read Exercises to Train the Posterior Chain Muscles for Runners

Exercises to Train the Posterior Chain Muscles for Runners

Posterior Chain Muscles for Runners

Contemporary lifestyle and working patterns involve sitting in a place for long periods. Even individuals who indulge in daily exercise may end up spending quite a bit of their day sitting. While it can be nice to give your legs some much-needed rest, spending a lot of time sitting can result in the weakening of your posterior chain muscles or muscles in the backside of your body. In turn, this can cause problems when you perform physical activities like running. 

What is the posterior chain? 

The posterior chain comprises muscles on the posterior or back of the body, including the triceps, erector spinae, trapezius, posterior deltoids, gluteal muscles, hamstrings, and calves. 

Posterior Chain Muscles

Why is the posterior chain so important for runners?

Strength in the posterior chain muscles of the lower body is vital for runners. It is because these muscles propel the body forward. More specifically, the glutes extend the hips and keep the femurs properly aligned; the hamstrings extend the hips and flex the knees, while the calves extend the ankles. 

Strength in the hamstrings and calves is also essential to stabilize the knees throughout the running motion. In addition, the back muscles act to straighten and extend the spine, which is required for proper posture and gait.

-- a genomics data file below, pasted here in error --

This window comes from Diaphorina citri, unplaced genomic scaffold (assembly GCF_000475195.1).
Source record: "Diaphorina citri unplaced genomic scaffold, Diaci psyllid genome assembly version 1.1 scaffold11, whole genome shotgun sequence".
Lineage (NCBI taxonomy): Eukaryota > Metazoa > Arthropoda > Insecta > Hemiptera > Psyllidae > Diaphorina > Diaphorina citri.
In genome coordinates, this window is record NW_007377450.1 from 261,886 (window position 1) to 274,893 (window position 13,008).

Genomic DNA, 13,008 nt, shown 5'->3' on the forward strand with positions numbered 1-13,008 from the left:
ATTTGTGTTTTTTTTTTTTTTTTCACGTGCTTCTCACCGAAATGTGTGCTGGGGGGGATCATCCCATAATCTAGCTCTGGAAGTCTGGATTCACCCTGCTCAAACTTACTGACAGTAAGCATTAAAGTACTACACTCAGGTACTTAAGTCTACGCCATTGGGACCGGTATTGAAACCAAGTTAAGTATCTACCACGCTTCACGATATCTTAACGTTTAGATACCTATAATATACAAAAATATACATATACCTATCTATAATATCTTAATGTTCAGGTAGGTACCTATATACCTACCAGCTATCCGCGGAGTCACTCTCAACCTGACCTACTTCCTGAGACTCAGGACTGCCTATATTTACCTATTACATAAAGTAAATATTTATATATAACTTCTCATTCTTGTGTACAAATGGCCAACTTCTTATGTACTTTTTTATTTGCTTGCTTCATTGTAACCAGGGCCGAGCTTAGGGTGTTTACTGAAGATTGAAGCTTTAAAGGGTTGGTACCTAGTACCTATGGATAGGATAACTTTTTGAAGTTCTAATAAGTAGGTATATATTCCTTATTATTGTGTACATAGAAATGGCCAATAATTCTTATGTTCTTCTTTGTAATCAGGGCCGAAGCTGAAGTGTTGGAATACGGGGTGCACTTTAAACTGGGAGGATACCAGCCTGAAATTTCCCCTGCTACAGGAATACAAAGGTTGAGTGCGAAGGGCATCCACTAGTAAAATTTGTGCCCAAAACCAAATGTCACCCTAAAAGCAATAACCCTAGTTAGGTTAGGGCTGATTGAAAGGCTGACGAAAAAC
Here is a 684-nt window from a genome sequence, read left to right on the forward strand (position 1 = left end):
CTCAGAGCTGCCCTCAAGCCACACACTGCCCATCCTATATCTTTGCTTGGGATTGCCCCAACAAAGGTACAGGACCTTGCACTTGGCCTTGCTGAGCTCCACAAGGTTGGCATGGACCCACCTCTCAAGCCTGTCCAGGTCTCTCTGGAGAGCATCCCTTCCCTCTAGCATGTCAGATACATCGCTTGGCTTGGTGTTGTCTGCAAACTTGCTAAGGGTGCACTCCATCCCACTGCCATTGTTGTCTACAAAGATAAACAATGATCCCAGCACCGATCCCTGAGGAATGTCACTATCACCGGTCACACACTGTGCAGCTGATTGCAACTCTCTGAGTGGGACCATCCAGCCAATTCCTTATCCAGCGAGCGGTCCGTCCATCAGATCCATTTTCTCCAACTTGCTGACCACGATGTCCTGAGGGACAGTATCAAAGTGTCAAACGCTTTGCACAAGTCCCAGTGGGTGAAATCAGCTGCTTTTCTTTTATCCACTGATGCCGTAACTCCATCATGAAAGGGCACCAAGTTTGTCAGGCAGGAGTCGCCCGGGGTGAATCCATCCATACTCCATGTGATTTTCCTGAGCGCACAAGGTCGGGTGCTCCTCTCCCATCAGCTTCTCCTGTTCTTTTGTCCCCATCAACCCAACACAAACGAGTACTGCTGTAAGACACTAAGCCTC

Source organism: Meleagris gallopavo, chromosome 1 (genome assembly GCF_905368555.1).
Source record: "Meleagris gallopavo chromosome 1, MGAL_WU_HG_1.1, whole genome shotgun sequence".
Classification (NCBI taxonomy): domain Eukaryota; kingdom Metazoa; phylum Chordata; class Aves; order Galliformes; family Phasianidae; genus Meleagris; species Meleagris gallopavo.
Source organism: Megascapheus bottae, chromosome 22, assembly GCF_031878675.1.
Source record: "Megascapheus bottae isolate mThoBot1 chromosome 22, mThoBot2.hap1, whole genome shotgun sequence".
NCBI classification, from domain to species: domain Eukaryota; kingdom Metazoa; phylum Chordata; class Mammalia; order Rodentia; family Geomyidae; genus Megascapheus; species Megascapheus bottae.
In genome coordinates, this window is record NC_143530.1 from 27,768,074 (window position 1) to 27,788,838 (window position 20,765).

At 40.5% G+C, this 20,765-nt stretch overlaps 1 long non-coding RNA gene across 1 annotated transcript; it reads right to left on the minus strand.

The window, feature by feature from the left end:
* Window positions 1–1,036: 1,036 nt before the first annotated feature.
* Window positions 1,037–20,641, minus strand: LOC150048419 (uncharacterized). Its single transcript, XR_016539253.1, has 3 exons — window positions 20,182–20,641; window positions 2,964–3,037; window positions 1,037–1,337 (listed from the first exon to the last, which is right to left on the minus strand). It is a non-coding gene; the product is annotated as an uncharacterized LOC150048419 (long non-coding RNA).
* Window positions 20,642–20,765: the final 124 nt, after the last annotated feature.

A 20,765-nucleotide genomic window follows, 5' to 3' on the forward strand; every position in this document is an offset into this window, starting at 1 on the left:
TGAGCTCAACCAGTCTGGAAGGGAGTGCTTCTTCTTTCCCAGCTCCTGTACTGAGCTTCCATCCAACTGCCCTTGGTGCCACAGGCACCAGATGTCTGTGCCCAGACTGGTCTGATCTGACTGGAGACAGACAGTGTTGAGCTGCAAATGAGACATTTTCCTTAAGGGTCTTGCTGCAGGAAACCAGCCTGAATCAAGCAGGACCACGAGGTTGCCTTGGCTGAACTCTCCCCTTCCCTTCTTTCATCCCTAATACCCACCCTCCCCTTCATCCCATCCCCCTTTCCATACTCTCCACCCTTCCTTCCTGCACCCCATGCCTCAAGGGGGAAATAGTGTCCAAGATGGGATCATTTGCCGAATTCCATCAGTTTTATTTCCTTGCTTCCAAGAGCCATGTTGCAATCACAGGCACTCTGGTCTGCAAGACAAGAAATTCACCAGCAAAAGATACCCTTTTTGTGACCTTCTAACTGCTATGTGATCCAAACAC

How the body moves during running, and the relationship between these movements and the forces that help in driving these movements, is referred to as running biomechanics. If you consider the biomechanics of running, you are flexing the hips, knees, and ankles with every stride. However, you are also extending these joints to derive power and speed. 

If you are someone who spends a lot of time sitting, chances are that your posterior muscles may weaken. As a result, the anterior muscles may compensate for it during physical activities and perform movements that they are not designed to do

For instance, prolonged sitting throughout the day can tighten or weaken the glutes, which play an important role in running. Weak glute muscles tend to lose their ability to stabilize and extend the hip. Therefore, while running, the quadriceps may begin to compensate for weak glutes and can lead to poor stride and form. Over time, this can result in problems, like a decline in your running performance and an increased risk of injury.